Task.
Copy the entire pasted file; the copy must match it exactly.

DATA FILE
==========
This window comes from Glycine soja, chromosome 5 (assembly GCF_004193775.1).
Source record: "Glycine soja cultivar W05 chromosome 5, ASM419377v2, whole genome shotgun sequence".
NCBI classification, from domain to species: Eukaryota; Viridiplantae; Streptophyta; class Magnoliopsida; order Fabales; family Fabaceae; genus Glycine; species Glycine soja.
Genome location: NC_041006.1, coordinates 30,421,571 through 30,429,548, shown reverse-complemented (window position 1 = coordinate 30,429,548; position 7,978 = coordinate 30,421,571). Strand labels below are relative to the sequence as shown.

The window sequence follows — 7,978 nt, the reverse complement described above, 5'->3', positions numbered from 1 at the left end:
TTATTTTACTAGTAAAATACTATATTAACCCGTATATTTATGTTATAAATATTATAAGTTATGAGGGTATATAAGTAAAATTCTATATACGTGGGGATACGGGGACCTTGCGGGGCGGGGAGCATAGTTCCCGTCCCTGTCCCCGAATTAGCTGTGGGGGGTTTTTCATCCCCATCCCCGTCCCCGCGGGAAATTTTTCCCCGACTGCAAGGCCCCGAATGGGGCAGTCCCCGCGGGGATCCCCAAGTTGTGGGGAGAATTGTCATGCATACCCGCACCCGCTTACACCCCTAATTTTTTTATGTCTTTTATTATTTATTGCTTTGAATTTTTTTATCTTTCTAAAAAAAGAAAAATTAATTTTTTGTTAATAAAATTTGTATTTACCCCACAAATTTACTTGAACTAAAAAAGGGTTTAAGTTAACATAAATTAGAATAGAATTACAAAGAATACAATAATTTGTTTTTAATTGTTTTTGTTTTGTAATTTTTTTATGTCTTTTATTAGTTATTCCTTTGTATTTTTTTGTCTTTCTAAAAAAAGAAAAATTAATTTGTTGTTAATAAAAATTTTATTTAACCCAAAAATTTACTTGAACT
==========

This window comes from Glycine soja, chromosome 5 (assembly GCF_004193775.1).
Source record: "Glycine soja cultivar W05 chromosome 5, ASM419377v2, whole genome shotgun sequence".
NCBI classification, from domain to species: Eukaryota; Viridiplantae; Streptophyta; class Magnoliopsida; order Fabales; family Fabaceae; genus Glycine; species Glycine soja.
Genome location: NC_041006.1, coordinates 30,421,571 through 30,429,548, shown reverse-complemented (window position 1 = coordinate 30,429,548; position 7,978 = coordinate 30,421,571). Strand labels below are relative to the sequence as shown.

The window sequence follows — 7,978 nt, the reverse complement described above, 5'->3', positions numbered from 1 at the left end:
TTATTTTACTAGTAAAATACTATATTAACCCGTATATTTATGTTATAAATATTATAAGTTATGAGGGTATATAAGTAAAATTCTATATACGTGGGGATACGGGGACCTTGCGGGGCGGGGAGCATAGTTCCCGTCCCTGTCCCCGAATTAGCTGTGGGGGGTTTTTCATCCCCATCCCCGTCCCCGCGGGAAATTTTTCCCCGACTGCAAGGCCCCGAATGGGGCAGTCCCCGCGGGGATCCCCAAGTTGTGGGGAGAATTGTCATGCATACCCGCACCCGCTTACACCCCTAATTTTTTTATGTCTTTTATTATTTATTGCTTTGAATTTTTTTATCTTTCTAAAAAAAGAAAAATTAATTTTTTGTTAATAAAATTTGTATTTACCCCACAAATTTACTTGAACTAAAAAAGGGTTTAAGTTAACATAAATTAGAATAGAATTACAAAGAATACAATAATTTGTTTTTAATTGTTTTTGTTTTGTAATTTTTTTATGTCTTTTATTAGTTATTCCTTTGTATTTTTTTGTCTTTCTAAAAAAAGAAAAATTAATTTGTTGTTAATAAAAATTTTATTTAACCCAAAAATTTACTTGAACT